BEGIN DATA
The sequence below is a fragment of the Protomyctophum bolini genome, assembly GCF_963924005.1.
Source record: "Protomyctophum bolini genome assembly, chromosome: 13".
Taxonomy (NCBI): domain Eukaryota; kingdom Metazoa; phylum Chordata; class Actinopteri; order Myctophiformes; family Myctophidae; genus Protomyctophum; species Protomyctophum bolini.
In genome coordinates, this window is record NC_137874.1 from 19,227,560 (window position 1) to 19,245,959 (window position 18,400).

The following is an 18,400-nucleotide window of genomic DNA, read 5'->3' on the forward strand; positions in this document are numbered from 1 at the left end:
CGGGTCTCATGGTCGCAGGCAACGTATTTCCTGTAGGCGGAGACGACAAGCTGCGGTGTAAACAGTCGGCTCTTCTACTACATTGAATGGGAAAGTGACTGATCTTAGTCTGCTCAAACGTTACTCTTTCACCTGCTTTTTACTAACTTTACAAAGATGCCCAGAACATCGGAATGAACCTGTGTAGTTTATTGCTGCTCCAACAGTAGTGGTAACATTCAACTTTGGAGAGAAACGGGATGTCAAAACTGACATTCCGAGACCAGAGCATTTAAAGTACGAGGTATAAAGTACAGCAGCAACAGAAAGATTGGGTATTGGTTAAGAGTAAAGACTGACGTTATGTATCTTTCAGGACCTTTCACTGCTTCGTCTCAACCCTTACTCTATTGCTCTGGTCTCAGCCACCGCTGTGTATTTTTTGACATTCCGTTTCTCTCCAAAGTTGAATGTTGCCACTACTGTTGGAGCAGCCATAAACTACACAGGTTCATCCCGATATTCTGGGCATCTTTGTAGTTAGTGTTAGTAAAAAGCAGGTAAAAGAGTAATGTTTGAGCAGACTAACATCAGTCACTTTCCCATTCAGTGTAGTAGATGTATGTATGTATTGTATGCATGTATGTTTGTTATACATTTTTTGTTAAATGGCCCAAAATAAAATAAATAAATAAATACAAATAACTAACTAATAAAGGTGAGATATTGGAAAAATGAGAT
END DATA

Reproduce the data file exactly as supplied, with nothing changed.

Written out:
The sequence below is a fragment of the Protomyctophum bolini genome, assembly GCF_963924005.1.
Source record: "Protomyctophum bolini genome assembly, chromosome: 13".
Taxonomy (NCBI): domain Eukaryota; kingdom Metazoa; phylum Chordata; class Actinopteri; order Myctophiformes; family Myctophidae; genus Protomyctophum; species Protomyctophum bolini.
In genome coordinates, this window is record NC_137874.1 from 19,227,560 (window position 1) to 19,245,959 (window position 18,400).

The following is an 18,400-nucleotide window of genomic DNA, read 5'->3' on the forward strand; positions in this document are numbered from 1 at the left end:
CGGGTCTCATGGTCGCAGGCAACGTATTTCCTGTAGGCGGAGACGACAAGCTGCGGTGTAAACAGTCGGCTCTTCTACTACATTGAATGGGAAAGTGACTGATCTTAGTCTGCTCAAACGTTACTCTTTCACCTGCTTTTTACTAACTTTACAAAGATGCCCAGAACATCGGAATGAACCTGTGTAGTTTATTGCTGCTCCAACAGTAGTGGTAACATTCAACTTTGGAGAGAAACGGGATGTCAAAACTGACATTCCGAGACCAGAGCATTTAAAGTACGAGGTATAAAGTACAGCAGCAACAGAAAGATTGGGTATTGGTTAAGAGTAAAGACTGACGTTATGTATCTTTCAGGACCTTTCACTGCTTCGTCTCAACCCTTACTCTATTGCTCTGGTCTCAGCCACCGCTGTGTATTTTTTGACATTCCGTTTCTCTCCAAAGTTGAATGTTGCCACTACTGTTGGAGCAGCCATAAACTACACAGGTTCATCCCGATATTCTGGGCATCTTTGTAGTTAGTGTTAGTAAAAAGCAGGTAAAAGAGTAATGTTTGAGCAGACTAACATCAGTCACTTTCCCATTCAGTGTAGTAGATGTATGTATGTATTGTATGCATGTATGTTTGTTATACATTTTTTGTTAAATGGCCCAAAATAAAATAAATAAATAAATACAAATAACTAACTAATAAAGGTGAGATATTGGAAAAATGAGAT